You can also send and receive short email messages (up to 64 characters).
To me it is worth the cost as I get a lot of use and enjoyment from HF radio.
AnswerID: 601801

Reply By: maurice b - Friday, Jun 24, 2016 at 19:42

Friday, Jun 24, 2016 at 19:42
I purchased my Codan 8525 in 1986 and it is still in operaton today after a few upgrades over the years . I was VkS 2nd member to sign up in 1996 as Quebec 960 .currently im with the HF radio Club as i can ''sometimes'' make phone calls .I also have had a few satphones connected over the years and still have.Prefer this. I find HF isn't like it use to be in reception seems a lot of interferance these days so i never bother using it . I hate it when people on sceds need to hear there own voice and check in from caravan parks to pass a message on to Mum when theres phone service. However good to have HF to talk to mates when your way out of uhf range.Wont be subsribing any more . As far as i know you wont be refused help for any group in an emergency.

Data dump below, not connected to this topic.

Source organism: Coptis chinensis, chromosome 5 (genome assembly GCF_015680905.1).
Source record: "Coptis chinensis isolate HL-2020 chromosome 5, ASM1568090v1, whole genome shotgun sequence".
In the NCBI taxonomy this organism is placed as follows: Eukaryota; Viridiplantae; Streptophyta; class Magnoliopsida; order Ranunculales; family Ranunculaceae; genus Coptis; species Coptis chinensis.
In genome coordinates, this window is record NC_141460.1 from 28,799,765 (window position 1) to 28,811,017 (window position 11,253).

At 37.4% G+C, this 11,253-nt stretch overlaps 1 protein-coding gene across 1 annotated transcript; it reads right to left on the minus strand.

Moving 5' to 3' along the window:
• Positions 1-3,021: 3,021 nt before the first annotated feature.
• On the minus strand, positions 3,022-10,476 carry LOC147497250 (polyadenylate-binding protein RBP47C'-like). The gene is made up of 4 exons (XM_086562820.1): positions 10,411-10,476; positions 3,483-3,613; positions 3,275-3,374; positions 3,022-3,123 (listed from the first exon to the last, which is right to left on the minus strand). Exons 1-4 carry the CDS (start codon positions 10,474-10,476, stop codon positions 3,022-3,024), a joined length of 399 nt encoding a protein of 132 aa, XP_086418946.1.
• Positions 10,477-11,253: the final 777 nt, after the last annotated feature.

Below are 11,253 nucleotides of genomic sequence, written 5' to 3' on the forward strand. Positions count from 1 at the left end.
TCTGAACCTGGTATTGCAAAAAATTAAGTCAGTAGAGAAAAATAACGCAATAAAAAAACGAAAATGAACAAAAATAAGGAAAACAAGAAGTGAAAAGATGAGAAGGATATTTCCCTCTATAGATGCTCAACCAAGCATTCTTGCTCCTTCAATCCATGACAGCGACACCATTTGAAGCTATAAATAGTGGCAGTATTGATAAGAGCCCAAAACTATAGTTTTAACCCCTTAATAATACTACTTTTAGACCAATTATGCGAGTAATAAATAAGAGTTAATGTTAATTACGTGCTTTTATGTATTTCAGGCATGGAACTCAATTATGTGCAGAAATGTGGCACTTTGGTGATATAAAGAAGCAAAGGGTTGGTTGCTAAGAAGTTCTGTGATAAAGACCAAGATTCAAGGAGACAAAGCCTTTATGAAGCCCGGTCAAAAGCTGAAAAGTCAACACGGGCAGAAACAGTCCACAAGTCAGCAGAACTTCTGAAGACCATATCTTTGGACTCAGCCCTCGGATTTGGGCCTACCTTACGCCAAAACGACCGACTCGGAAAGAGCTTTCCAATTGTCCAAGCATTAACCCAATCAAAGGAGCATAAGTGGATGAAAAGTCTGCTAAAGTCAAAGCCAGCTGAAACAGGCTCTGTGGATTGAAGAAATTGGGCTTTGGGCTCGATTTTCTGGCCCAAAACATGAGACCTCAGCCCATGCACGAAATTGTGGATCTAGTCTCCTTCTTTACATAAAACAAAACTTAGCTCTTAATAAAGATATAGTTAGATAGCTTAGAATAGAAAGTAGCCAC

AnswerID: 601803

Follow Up By: Member - Stephen L (Clare SA) - Friday, Jun 24, 2016 at 20:58

Friday, Jun 24, 2016 at 20:58
Hi Maurice,

Like you I still have my original Codan 8525, and I was Siera 113. Back in the early days, each four wheel drive club here in South Australia was allocated 50 positions, and I was no 13 and the Mitsubishi FourvWheel Drive was allocated numbers 100 to 150.



Cheers



Stephen
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Reply By: Member - Rob69 - Friday, Jun 24, 2016 at 20:34

Friday, Jun 24, 2016 at 20:34
Thanks everyone, great, sensible information. Appreciate your comments. Really for me it was about listening to skeds, road reports and maybe pick up some other information along the way. Sounds as though possibly it may not be quite what I was hoping for these days.
AnswerID: 601804